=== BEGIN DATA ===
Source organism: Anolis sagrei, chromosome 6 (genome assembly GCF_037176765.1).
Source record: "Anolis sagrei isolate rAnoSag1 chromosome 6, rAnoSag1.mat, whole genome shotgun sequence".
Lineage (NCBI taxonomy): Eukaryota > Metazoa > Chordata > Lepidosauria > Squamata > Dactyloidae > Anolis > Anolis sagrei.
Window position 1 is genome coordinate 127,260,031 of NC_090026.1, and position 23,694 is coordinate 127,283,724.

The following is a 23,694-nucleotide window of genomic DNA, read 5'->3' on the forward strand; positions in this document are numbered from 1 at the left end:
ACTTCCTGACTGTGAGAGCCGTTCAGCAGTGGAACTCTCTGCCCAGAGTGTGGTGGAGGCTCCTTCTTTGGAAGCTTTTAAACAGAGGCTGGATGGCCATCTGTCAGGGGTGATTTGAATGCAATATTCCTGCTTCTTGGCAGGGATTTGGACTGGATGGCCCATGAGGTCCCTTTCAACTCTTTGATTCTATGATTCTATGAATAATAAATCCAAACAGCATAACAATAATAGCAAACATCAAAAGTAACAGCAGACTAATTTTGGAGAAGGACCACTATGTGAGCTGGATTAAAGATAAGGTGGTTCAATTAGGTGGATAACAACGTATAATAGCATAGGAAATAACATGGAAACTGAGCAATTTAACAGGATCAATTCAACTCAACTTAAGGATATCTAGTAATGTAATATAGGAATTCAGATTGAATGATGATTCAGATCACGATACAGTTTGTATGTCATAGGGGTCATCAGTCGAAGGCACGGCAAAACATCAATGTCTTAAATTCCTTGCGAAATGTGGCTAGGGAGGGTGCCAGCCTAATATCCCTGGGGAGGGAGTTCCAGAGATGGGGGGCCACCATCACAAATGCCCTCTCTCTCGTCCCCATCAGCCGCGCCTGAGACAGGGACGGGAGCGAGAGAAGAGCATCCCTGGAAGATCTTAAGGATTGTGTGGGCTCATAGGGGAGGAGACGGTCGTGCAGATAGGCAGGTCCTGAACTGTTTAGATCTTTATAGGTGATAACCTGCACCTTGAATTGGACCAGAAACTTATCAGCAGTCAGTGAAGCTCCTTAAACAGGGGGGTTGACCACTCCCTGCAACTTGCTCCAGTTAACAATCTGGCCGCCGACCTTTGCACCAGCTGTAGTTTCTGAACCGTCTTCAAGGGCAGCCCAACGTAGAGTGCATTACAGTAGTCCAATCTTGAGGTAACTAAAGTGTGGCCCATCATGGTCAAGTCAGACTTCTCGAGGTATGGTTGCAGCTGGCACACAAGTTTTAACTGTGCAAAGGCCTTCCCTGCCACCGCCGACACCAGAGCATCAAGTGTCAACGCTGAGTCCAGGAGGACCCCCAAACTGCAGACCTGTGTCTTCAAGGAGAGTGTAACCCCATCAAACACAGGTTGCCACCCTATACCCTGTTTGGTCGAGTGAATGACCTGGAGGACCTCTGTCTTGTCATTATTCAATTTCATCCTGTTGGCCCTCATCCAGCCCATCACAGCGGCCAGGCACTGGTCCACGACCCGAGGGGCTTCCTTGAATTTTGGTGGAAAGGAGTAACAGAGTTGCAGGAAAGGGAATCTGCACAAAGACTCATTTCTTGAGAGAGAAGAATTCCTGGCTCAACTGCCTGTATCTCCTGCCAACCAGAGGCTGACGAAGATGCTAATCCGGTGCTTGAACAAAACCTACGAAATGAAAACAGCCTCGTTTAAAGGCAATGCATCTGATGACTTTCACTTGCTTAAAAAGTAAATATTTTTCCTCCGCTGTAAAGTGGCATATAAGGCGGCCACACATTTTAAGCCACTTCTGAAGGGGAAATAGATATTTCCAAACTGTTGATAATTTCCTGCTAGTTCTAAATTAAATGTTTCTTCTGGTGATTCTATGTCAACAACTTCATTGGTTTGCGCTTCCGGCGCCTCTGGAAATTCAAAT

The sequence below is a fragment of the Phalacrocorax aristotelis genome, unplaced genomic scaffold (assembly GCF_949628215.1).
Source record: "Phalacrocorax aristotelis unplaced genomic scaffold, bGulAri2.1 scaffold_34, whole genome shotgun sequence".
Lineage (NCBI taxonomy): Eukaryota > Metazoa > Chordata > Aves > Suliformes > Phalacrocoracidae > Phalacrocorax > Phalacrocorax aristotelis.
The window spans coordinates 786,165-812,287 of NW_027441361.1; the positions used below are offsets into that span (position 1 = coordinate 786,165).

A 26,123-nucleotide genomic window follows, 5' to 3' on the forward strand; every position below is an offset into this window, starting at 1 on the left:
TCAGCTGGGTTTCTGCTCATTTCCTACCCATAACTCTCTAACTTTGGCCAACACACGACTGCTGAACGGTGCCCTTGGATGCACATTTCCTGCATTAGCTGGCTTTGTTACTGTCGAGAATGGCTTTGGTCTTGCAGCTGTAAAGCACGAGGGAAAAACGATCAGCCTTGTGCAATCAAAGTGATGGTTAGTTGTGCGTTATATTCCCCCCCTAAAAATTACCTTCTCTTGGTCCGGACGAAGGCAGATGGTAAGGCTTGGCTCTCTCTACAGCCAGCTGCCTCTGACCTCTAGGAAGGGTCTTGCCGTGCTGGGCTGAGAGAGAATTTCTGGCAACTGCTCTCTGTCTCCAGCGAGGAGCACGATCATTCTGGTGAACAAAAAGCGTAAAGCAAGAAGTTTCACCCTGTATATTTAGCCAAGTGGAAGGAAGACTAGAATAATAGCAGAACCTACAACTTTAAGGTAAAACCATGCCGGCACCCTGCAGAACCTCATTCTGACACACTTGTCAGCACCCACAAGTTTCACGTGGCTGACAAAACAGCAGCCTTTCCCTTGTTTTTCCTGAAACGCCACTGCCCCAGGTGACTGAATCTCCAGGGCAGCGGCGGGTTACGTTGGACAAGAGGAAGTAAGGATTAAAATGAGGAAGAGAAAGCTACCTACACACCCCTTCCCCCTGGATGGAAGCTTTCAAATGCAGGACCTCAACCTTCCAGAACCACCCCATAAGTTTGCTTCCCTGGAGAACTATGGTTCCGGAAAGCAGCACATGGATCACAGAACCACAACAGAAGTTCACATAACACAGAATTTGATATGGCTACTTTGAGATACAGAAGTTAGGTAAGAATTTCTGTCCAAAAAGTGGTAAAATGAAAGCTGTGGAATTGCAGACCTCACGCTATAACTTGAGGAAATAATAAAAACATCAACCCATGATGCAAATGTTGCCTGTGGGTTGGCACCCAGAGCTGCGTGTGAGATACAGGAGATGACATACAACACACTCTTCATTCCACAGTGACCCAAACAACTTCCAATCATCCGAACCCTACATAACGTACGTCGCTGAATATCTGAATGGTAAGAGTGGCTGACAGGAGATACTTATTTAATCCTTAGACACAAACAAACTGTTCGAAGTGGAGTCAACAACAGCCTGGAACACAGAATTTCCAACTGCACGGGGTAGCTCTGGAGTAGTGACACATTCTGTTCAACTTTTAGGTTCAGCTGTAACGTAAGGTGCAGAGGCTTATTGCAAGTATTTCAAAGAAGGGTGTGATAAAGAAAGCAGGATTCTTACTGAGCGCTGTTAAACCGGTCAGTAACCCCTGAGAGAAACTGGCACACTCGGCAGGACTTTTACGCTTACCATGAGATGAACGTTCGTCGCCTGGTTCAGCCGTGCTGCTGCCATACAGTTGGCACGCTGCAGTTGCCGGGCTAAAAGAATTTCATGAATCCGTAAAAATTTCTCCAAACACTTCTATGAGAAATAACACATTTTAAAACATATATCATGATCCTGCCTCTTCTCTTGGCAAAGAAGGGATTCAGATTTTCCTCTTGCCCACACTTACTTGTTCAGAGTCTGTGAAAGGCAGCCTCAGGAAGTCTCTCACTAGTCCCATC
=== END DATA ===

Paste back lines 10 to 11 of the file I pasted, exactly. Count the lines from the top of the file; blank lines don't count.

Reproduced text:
The window spans coordinates 786,165-812,287 of NW_027441361.1; the positions used below are offsets into that span (position 1 = coordinate 786,165).

A 26,123-nucleotide genomic window follows, 5' to 3' on the forward strand; every position below is an offset into this window, starting at 1 on the left: